Israel-Hamas War Live: Latest News and Gaza Updates

The video of Noam Or is remarkably unremarkable.

“Um, guys, I just wanted to say,” the 17-year-old says on TikTok, pausing to turn his phone to his friends at a noisy restaurant, “Thank you for all of the messages you’ve sent me, I really appreciate it.”

He looks back at friends and then again to the camera. “I’m OK,” he said, nodding and giving a thumbs up. The video so far has been viewed 1.5 million times.

Noam and his sister, Alma Or, 13, were released from Gaza on Nov. 25 after being held hostage for 50 days. He is one of the many young hostages who has posted on social media since returning only to find they are now followed by many who are eager to see how they are coping.

Their videos and voices have been sprinkled with humor and sadness, with sarcasm and hope. Many remain shocked by the sheer volume of attention they have received.

Not everyone has a personal connection to the hostages who have been released, but their names are familiar, and the faces of those still held hostage blanket lamp posts, billboards, the facades of buildings and entryways of grocery stores.

Israelis were glued to their televisions as hostages walked from Hamas custody to the white International Committee of the Red Cross vans. They anxiously watched the vans drive away and waited for official word that hostages were in the custody of the Israeli military. They spent hours refreshing local news pages until hospitals released family-approved photos and videos of reunions with loved ones.

In the days since Hamas released 105 hostages in exchange for 240 imprisoned Palestinians over a weeklong cease-fire that ended on Dec. 1, most of the hostages released have maintained a relatively low profile, something many psychologists and trauma specialists have recommended.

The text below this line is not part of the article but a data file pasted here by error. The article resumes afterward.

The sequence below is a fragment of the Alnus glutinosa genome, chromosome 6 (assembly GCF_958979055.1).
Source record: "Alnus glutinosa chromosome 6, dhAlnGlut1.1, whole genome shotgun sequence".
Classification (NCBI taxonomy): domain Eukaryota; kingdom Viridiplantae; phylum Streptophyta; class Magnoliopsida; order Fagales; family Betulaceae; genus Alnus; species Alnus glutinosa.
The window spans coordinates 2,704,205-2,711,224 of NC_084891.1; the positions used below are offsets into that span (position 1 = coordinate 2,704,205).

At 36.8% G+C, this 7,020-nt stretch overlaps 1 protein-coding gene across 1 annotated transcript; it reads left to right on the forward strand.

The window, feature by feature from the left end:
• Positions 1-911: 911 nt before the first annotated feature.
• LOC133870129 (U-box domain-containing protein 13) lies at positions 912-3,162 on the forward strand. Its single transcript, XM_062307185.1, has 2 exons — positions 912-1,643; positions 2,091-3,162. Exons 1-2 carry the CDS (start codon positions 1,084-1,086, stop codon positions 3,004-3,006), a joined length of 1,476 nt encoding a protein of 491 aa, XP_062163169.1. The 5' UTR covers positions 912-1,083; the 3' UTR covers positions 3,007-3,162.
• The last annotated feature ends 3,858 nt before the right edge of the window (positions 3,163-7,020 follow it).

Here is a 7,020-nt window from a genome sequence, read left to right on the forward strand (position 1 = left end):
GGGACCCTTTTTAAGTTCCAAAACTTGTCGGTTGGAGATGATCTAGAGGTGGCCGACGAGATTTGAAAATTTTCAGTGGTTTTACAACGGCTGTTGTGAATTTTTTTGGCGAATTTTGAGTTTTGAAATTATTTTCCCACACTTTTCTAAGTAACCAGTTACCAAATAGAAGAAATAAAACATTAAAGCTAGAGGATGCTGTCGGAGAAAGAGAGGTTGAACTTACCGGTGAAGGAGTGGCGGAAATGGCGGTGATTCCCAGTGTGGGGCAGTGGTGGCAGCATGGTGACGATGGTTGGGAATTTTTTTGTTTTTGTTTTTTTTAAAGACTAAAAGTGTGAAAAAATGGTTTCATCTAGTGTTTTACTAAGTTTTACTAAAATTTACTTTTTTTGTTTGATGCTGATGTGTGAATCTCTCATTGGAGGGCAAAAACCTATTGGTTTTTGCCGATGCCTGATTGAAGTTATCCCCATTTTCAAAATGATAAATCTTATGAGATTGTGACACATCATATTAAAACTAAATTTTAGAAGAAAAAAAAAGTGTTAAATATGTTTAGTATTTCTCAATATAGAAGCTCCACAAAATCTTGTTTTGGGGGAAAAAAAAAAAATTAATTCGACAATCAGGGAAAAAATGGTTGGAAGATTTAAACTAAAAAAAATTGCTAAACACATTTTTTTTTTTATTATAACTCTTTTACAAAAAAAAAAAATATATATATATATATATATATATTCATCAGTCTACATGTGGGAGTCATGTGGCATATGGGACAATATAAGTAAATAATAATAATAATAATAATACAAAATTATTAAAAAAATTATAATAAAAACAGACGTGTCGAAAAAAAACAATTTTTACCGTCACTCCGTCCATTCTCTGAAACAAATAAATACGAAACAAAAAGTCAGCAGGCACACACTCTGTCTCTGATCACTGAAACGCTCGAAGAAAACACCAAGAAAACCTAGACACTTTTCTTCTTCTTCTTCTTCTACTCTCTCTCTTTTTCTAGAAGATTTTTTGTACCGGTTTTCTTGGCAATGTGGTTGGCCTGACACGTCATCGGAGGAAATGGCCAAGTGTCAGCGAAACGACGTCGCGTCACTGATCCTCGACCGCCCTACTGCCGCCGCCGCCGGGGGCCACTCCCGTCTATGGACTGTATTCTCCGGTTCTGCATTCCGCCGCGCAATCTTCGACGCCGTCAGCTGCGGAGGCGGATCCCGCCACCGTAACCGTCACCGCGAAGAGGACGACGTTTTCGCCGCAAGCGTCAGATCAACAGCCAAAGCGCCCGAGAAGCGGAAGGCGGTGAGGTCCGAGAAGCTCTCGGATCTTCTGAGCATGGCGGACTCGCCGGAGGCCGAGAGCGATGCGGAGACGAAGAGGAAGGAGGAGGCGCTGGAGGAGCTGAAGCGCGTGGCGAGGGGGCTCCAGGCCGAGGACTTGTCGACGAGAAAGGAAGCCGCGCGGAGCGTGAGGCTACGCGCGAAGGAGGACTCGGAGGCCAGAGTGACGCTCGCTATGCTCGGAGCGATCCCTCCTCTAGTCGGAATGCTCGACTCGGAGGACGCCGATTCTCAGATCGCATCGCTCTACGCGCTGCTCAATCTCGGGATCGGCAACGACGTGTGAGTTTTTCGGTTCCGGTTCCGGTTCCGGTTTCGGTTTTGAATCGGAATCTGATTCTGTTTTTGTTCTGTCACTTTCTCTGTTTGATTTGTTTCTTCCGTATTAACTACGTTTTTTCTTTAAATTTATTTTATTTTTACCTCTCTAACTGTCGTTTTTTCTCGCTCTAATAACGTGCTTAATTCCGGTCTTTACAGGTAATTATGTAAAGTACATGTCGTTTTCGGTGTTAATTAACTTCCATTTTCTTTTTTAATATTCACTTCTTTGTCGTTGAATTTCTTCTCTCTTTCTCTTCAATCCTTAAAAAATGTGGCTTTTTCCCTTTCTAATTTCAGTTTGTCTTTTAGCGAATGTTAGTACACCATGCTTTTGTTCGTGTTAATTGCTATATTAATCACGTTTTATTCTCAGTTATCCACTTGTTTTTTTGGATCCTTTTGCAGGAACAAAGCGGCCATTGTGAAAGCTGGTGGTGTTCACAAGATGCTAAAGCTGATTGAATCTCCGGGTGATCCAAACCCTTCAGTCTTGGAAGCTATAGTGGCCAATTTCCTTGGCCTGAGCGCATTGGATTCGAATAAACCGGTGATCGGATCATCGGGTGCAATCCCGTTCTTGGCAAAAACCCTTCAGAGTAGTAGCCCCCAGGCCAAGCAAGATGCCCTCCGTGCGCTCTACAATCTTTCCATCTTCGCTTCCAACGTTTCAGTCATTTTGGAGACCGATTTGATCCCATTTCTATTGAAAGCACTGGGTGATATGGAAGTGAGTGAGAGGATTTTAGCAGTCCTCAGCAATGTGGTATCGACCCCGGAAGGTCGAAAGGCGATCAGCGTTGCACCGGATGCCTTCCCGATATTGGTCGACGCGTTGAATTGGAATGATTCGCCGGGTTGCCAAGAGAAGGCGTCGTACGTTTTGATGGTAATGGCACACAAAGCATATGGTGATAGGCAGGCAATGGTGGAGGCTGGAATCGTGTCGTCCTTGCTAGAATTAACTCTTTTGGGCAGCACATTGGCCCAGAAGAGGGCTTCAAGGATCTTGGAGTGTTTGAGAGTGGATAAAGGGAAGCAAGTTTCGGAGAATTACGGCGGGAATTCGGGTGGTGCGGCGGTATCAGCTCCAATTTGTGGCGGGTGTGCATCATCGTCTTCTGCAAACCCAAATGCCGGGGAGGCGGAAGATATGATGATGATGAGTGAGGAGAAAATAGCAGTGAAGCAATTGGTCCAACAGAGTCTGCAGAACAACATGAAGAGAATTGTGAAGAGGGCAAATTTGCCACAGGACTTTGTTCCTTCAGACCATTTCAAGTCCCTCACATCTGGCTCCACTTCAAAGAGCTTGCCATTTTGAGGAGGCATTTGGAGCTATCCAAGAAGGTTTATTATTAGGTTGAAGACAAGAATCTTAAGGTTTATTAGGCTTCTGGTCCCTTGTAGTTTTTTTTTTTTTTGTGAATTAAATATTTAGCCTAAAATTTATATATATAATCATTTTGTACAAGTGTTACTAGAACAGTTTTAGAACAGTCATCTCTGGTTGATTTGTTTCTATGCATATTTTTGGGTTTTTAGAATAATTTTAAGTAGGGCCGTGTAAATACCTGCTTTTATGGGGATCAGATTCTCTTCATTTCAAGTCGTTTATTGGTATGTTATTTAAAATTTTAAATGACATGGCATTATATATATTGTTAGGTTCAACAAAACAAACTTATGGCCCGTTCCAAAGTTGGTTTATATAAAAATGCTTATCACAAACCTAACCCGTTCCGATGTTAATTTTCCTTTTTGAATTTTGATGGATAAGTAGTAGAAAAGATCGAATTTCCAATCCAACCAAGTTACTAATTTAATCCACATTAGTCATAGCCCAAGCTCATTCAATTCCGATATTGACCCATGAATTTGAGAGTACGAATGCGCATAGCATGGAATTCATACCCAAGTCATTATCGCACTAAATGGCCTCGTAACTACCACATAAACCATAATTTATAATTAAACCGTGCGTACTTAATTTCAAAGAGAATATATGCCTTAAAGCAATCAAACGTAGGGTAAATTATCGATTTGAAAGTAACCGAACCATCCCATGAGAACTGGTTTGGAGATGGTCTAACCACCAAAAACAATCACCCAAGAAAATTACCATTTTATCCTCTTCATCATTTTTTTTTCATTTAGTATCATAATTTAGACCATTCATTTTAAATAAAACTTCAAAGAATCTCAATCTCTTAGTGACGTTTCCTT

Few of the released hostages have spoken at public events or given media interviews. Instead, some have spoken on their own terms on the platform of their choice. In doing so, they have maintained control of their stories.

In another TikTok video, Sahar Kalderon, 16, posted the audio she said played in her head when she was released from Hamas captivity. As she dances with a friend, laughing and making faces, audio from the television show Gossip Girl blares: “Welcome back, queen Serena.” She was released from Hamas captivity on Nov. 27. “If we don’t cry, we’ll laugh,” the caption of the TikTok reads.

Sahar and her 12-year-old brother, Erez, were seized from their family home in Kibbutz Nir Oz with their father, Ofer Kalderon. He is believed to still be in Gaza.

Most hostages returned to Israel without having much knowledge about what happened to anyone else on Oct. 7, or what has happened since. Noam and Alma Or learned their mother, Yonat, had been killed and their father, Dror, had been kidnapped separately. He is believed to still be held in Gaza.

Alma Or, whose TikTok profile picture is now an image of her father with the hashtag “Bring Or Home Now,” posted a video dancing with a friend to the “roses are red” trend (the text overlay, which reads “roses are red, this trend may be over, but I was just released from Hamas captivity” rhymes in Hebrew). The video has 1.5 million views.

Another set of siblings who were held hostage, Dafna Elyakim, 15 and her younger sister, Ella Elyakim, 8, danced to the same song as Alma Or using the same “roses are red” trend, with a caption that mirrors Alma’s. “The best week of my life,” Dafna wrote in her caption, with the hashtag “released from captivity.” The video has 1.3 million views.

Their father, Noam Elyakim; his partner, Dikla Arava; and her son, Tomer, were all killed in Kibbutz Nahal Oz on Oct. 7.

Liam Or, a kindergarten teacher in Kibbutz Be’eri, was released on Nov. 29 to learn that his best friend and neighbor had been killed on Oct. 7. Two days after he returned home, the 18-year-old posted a tribute to his lifelong friend on Instagram.

A week after Mia Schem, 21, returned home, she posted a photo on Instagram lighting candles with her family. She was abducted from a music festival where at least 260 people were killed on Oct. 7.

“I’m thankful for the privilege of celebrating this Hanukkah at home with my family,” she wrote in the caption.

Two days later, she shared an image of a new tattoo. “We will dance again,” it reads, with the date Oct. 7, 2023. The post has been liked more than 200,000 times so far.

The support and recognition has been overwhelming for many of the young hostages as they ease back into their former lives as ordinary teenagers with social media accounts. Noam Or included.

“I really did not expect this,” Noam wrote, adding he wanted to use his TikTok platform to say thank you, and “to show everyone that I’m OK and I’m starting to kind of get back to a more normal life,” he wrote in text overlaying the video.

“There’s another family member of mine that has yet to return,” the text continues, “But until then, we will be strong and we’ll get through everything.”